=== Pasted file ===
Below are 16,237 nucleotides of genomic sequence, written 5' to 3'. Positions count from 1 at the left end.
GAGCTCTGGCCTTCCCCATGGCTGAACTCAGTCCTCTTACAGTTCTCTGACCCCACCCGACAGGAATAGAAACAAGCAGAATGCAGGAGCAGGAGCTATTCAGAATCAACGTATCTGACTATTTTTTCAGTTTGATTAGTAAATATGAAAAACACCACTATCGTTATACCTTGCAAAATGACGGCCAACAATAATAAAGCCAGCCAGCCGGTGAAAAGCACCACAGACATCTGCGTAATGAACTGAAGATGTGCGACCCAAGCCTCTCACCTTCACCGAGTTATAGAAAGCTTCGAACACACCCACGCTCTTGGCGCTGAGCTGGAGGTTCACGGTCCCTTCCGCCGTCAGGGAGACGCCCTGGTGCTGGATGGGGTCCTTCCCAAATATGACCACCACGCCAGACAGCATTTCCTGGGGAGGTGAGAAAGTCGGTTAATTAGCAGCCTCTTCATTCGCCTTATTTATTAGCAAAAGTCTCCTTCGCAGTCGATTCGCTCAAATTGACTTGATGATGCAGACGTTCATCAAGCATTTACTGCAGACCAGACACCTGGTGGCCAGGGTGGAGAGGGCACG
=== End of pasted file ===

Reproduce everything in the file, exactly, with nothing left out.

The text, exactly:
Below are 16,237 nucleotides of genomic sequence, written 5' to 3'. Positions count from 1 at the left end.
GAGCTCTGGCCTTCCCCATGGCTGAACTCAGTCCTCTTACAGTTCTCTGACCCCACCCGACAGGAATAGAAACAAGCAGAATGCAGGAGCAGGAGCTATTCAGAATCAACGTATCTGACTATTTTTTCAGTTTGATTAGTAAATATGAAAAACACCACTATCGTTATACCTTGCAAAATGACGGCCAACAATAATAAAGCCAGCCAGCCGGTGAAAAGCACCACAGACATCTGCGTAATGAACTGAAGATGTGCGACCCAAGCCTCTCACCTTCACCGAGTTATAGAAAGCTTCGAACACACCCACGCTCTTGGCGCTGAGCTGGAGGTTCACGGTCCCTTCCGCCGTCAGGGAGACGCCCTGGTGCTGGATGGGGTCCTTCCCAAATATGACCACCACGCCAGACAGCATTTCCTGGGGAGGTGAGAAAGTCGGTTAATTAGCAGCCTCTTCATTCGCCTTATTTATTAGCAAAAGTCTCCTTCGCAGTCGATTCGCTCAAATTGACTTGATGATGCAGACGTTCATCAAGCATTTACTGCAGACCAGACACCTGGTGGCCAGGGTGGAGAGGGCACG